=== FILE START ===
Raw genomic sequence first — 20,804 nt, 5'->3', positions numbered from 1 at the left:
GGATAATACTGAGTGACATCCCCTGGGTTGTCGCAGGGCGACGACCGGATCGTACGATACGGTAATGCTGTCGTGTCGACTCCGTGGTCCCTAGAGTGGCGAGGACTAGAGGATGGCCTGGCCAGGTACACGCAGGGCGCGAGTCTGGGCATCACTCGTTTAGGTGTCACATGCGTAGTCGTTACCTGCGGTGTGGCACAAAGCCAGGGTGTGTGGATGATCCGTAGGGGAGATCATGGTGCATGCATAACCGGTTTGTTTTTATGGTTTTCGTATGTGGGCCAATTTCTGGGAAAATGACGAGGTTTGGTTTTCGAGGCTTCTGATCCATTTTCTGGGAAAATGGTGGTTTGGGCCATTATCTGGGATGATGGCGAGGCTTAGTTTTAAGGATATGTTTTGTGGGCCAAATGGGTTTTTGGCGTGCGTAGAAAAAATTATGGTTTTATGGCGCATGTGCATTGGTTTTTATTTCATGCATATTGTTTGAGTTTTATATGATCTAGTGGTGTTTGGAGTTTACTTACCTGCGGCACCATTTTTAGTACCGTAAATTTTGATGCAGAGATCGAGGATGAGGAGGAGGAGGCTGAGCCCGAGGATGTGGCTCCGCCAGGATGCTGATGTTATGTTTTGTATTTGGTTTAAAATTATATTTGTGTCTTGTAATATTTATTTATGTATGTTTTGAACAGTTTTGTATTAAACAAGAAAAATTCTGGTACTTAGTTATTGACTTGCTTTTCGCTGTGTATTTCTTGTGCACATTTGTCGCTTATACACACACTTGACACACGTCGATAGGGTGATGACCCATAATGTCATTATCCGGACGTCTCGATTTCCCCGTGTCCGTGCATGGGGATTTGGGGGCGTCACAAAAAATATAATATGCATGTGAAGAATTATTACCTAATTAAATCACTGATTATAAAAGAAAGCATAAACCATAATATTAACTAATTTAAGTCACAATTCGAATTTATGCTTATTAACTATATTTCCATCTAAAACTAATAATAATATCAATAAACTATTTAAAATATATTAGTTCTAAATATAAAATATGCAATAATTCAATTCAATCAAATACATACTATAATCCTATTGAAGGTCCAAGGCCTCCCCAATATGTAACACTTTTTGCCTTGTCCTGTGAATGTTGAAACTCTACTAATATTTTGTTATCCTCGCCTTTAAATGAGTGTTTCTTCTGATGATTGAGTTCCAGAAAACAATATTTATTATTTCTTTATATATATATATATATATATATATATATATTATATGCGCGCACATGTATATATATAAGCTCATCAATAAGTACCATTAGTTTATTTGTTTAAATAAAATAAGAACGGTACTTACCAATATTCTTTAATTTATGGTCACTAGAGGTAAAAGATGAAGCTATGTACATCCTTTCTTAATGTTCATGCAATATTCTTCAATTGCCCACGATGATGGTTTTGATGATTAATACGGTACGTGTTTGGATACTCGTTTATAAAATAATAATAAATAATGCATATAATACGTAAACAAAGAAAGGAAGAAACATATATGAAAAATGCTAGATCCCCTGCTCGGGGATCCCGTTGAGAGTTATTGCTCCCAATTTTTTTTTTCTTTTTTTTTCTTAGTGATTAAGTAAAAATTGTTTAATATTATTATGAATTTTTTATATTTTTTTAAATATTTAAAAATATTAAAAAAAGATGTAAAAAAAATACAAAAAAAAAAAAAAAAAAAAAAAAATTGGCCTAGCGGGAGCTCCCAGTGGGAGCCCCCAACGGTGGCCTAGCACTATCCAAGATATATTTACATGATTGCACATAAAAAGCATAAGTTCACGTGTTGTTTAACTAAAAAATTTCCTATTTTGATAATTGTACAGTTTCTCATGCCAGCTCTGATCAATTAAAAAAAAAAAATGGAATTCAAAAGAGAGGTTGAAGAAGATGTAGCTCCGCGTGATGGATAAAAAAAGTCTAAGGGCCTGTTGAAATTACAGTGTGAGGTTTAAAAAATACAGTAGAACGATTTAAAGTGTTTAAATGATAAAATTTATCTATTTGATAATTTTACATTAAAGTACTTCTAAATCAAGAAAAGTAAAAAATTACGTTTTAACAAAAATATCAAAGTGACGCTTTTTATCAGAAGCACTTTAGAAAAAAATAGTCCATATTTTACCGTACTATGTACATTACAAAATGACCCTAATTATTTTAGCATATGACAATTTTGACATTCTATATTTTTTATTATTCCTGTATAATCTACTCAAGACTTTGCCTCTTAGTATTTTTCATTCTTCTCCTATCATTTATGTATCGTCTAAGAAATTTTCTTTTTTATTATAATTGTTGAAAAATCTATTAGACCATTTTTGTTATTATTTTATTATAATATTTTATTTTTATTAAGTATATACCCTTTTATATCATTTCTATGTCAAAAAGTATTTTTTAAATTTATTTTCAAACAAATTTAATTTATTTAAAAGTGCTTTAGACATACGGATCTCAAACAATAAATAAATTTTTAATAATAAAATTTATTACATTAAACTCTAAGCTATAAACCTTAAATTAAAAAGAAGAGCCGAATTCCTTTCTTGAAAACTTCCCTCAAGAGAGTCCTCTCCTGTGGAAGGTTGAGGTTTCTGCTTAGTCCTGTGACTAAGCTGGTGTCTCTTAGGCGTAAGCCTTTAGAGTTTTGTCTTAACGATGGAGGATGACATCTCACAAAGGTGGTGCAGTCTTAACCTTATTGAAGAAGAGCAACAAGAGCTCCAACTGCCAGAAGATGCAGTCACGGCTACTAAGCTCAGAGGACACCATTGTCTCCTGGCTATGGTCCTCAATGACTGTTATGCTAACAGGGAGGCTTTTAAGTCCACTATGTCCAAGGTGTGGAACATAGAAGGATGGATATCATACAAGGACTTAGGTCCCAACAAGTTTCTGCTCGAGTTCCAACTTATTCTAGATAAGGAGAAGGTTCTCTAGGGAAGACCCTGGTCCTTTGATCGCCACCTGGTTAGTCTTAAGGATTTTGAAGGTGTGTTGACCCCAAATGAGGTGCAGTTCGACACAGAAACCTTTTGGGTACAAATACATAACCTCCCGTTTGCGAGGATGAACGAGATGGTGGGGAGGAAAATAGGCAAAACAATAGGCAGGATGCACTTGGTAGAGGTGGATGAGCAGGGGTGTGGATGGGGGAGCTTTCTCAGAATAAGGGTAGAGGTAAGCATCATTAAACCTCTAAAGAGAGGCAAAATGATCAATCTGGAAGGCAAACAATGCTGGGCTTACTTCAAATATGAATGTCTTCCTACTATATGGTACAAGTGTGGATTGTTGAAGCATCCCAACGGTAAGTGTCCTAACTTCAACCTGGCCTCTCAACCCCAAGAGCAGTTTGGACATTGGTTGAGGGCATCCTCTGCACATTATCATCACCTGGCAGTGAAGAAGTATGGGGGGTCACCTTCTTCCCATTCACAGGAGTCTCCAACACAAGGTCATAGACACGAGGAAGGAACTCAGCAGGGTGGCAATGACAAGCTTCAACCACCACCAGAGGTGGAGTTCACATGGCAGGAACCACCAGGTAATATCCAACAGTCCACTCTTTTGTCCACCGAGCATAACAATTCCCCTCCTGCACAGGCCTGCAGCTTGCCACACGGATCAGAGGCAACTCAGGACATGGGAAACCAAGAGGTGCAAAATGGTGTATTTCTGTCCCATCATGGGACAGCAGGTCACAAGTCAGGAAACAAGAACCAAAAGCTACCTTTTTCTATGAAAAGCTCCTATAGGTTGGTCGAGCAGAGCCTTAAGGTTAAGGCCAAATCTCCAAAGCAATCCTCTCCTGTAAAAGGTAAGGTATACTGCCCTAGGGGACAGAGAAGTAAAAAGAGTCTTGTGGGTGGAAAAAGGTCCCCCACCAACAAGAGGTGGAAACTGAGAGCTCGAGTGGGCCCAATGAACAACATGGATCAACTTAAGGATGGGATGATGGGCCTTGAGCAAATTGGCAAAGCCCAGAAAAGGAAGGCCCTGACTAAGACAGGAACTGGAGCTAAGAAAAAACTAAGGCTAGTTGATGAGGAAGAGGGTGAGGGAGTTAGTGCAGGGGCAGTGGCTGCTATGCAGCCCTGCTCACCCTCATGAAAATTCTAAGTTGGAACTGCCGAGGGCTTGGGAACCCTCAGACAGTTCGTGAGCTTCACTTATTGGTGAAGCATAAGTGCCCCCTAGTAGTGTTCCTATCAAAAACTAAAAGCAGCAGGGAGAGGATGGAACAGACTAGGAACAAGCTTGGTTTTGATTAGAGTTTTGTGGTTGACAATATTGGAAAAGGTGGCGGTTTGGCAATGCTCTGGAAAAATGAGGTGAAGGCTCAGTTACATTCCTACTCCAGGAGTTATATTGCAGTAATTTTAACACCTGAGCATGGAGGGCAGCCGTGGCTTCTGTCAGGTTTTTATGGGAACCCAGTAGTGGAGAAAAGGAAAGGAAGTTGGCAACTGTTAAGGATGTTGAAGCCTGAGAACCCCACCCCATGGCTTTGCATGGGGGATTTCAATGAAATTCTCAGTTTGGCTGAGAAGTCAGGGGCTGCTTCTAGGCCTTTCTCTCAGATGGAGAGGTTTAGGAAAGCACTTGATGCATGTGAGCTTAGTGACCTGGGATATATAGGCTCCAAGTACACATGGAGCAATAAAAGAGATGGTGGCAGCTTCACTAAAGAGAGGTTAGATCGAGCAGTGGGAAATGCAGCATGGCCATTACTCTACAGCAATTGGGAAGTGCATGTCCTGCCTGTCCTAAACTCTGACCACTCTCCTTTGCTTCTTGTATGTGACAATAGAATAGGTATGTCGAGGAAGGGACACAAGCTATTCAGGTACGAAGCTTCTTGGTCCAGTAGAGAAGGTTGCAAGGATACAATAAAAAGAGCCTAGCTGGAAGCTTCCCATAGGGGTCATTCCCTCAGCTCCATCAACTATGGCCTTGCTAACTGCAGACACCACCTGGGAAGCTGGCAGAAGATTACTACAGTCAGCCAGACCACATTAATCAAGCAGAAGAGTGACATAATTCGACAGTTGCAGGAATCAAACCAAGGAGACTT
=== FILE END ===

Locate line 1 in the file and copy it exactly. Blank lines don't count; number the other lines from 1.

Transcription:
Raw genomic sequence first — 20,804 nt, 5'->3', positions numbered from 1 at the left: